There is antisemitism inherent in Holocaust denial, although it is not necessarily obvious or immediately apparent. It is often implicit rather explicit antisemitism: the Holocaust is an invention of Jews, a tool to make them look like victims instead of criminals, and thereby gaining some sort of immunity for their vicious acts. Or a tool to make financial claims on Germany.

However, the mere antisemitism of Holocaust denial is not a sufficient reason to prohibit it. Antisemitism as such should enjoy the protection of the freedom of speech. Only when antisemitism explicitly incites to violence against or discrimination of Jews can it be forbidden. And Holocaust denial is rarely this explicit.

The offensive nature of Holocaust denial does undoubtedly inflict harm on Jews, especially the survivors of the camps, but no harm in the sense of rights violations. One could claim that Holocaust denial perpetuates and encourages antisemitism and therefore increases the likelihood of antisemitic attacks on individual Jews. But it would be a tough job establishing the causal links.

One could also claim that Holocaust denial perpetuates negative stereotypes in society, and thereby contributes to the marginalization of Jews. Again, difficult to prove.

In general, Holocaust denial is such a marginal phenomenon that it’s difficult to claim that it makes a substantive contribution to violence and discrimination. But in some countries or subcultures, the balance can be different.

2. Offensive speech

Justifying the prohibition of Holocaust denial merely on its offensive nature, would open the floodgates to a massive number of possible limitations of free speech, especially in the field of blasphemy. This would lead to an excess of political correctness and ultimately to “thought police”.

3. Libel

A justification based on the harm to the reputation of Jews would make Holocaust denial similar to libel. However, libel is traditionally designed to protect an individual’s reputation, income, and honor against abusive and harmful accusations. I fail to see how Holocaust denial can be directly harmful to individual Jews. Group defamation is highly controversial and could lead to the same problems cited in the previous point.

4. Democratic self-defense

Sometimes limits on rights are necessary to protect a rights-supporting community against anti-democrats who use democracy against democracy. A democracy is a particularly vulnerable form of government. The freedom it delivers can easily be misused by those who want to take it away. Anti-democratic and illiberal forces are free to use rights, freedoms and democratic procedures for the promotion of tyranny and oppression. The purpose of many holocaust deniers is the resurrection of Nazism, and a condition for this resurrection is the denial of the Nazis’ greatest crime. There can be no hope for acceptability of far-right policies as long as the Holocaust stands in the way. German Nazism, of course, is notorious for the way in which it misused the imperfect Weimar democracy.

Seen in this light, the criminalization of Holocaust denial is a self-defensive act of democracies in their struggle against extremism. Holocaust deniers use the freedoms of democracy in order to overthrow it. One cannot reasonably force democracies to abstain from self-defense. No system can be required to cherish the seeds of its own destruction.

To the extent that Holocaust deniers aim to overthrow democracy, they are hardly in a position to complain about limitations of the freedoms they would like to destroy:

One has no title to object to the conduct of others that is in accordance with principles one would use in similar circumstances to justify one’s actions towards them. A person’s right to complain is limited to violations of principles he acknowledges himself. John Rawls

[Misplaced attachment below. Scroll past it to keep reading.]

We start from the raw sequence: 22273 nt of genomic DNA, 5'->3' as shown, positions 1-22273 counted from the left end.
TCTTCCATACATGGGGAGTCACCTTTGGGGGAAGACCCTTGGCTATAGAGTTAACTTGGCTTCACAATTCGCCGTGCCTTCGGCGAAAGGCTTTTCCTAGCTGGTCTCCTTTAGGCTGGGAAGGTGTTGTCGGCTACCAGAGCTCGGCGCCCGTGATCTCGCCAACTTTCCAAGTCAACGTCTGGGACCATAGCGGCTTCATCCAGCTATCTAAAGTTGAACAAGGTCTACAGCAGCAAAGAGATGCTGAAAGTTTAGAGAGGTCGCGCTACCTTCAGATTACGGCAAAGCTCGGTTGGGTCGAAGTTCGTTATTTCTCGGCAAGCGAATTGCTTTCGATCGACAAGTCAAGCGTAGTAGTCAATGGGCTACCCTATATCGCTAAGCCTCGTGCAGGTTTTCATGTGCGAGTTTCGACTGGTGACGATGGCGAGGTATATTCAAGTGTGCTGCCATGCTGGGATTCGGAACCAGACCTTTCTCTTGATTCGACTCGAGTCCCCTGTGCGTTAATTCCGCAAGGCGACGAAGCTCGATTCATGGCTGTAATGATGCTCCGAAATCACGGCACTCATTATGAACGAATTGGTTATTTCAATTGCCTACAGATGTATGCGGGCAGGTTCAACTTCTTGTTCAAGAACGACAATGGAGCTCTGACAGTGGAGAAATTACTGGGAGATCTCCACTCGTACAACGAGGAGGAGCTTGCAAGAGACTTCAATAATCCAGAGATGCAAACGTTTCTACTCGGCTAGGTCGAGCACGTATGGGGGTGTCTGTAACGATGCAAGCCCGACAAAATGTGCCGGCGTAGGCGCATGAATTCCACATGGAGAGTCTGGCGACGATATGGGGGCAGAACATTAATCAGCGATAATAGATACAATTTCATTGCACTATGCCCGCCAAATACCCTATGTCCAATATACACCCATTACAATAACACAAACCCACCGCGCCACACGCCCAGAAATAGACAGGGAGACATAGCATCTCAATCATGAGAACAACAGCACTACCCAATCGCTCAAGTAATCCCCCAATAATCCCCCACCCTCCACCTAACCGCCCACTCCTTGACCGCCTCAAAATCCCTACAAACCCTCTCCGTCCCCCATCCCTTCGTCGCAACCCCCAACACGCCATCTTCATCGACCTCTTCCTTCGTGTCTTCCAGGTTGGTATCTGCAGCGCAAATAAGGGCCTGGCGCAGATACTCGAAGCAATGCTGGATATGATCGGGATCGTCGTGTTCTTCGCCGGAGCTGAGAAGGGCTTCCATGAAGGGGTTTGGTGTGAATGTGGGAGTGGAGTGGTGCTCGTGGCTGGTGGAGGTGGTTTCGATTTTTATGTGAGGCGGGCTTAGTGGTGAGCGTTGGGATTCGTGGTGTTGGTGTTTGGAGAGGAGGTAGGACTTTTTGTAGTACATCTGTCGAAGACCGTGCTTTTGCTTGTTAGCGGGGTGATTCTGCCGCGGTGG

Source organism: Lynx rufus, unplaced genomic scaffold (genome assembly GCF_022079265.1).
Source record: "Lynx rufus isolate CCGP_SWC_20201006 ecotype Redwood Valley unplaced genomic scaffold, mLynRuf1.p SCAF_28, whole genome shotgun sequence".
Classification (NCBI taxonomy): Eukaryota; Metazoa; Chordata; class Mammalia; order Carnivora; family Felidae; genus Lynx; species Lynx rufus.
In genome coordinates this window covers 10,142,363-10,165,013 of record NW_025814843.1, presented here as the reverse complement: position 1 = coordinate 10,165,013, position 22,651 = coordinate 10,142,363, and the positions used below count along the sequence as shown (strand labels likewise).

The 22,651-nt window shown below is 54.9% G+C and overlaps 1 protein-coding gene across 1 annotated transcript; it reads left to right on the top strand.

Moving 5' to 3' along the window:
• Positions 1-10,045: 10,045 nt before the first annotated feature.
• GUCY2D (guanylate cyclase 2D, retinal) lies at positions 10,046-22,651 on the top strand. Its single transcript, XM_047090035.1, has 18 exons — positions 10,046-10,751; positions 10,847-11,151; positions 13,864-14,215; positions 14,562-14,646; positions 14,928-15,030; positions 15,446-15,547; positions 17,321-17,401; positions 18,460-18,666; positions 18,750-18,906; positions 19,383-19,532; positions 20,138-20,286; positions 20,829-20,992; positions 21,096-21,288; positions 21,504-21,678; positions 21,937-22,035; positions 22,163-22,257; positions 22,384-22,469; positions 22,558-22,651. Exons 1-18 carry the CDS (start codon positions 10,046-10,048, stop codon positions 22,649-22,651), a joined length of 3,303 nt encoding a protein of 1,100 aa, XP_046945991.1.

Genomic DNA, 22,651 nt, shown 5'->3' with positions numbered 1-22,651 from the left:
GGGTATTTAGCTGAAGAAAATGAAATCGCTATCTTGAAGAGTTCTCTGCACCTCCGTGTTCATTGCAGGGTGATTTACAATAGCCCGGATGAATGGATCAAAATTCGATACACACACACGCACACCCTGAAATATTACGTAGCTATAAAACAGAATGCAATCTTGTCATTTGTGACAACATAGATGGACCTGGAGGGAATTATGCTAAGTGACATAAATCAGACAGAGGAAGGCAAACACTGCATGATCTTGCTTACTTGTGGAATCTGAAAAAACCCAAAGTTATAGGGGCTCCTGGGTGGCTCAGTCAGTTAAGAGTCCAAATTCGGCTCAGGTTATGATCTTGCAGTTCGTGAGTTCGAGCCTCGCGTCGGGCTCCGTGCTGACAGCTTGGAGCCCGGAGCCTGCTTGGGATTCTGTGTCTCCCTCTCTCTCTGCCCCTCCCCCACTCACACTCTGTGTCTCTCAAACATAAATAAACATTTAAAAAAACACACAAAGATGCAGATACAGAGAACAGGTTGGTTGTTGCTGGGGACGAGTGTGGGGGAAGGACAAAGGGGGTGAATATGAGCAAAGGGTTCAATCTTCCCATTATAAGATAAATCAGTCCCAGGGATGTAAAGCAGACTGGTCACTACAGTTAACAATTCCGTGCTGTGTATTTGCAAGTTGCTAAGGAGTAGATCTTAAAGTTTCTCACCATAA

You should not ask something for yourself that you are planning to deny to others. This, according to me, is the strongest justification of Holocaust denial laws, even in those countries were the revival of Nazism of highly unlikely. It may be unlikely precisely because of measures such as Holocaust denial laws.

5. The defense of Israel

Some extreme Islamists use Holocaust denial in their campaign against Israel. They hope that when they negate the Holocaust, they can remove one of the moral foundations of the state of Israel (as a refuge for the survivors). This negation, they hope, can help their efforts to destroy Israel.

However, whereas this justification may be useful in some circumstances, it is difficult to use it for an outright, worldwide prohibition on Holocaust denial since Holocaust denial outside of the Middle East can hardly be linked to the possible destruction of Israel.

6. The special case of Germany

In Germany, there may be an additional justification available. Holocaust denial laws can there be seen as part of a package of reparative justice, a kind of “sorry” issued by the state, a public acknowledgment of responsibility.

7. The interest of historical truth

Whereas truth is very important, it seems wrong to use laws to enforce the truth. Truth should be based on proof and sound argument, and using the law to punish “lies” only encourages those who believe the lies. They, and others as well, will think that there must be something wrong with the “truth” if it needs the law for its protection.

Conclusion

There is a case to be made for Holocaust denial laws, but one should be very careful and limit the prohibitions to cases and circumstances that really require them. Not all forms of Holocaust denial is equally pernicious, and not all circumstances are equally dangerous. Moreover, one should take into account the counterproductive effects of stigmatizing a certain group: persecution by the law can encourage them, can increase the number of sympathizers, and can give them more publicity than they would otherwise receive. Ignoring Holocaust deniers rather than criminalizing them could often be the most successful strategy. And some justifications should be avoided because they can create a dangerous precedent.

Countries with laws against Holocaust denial

Holocaust denial is explicitly or implicitly illegal in 13 countries: Austria, Belgium, Czech Republic, France, Germany, Israel, Liechtenstein, Lithuania, Luxembourg, Poland, Portugal, Romania, and Switzerland (source: here or here).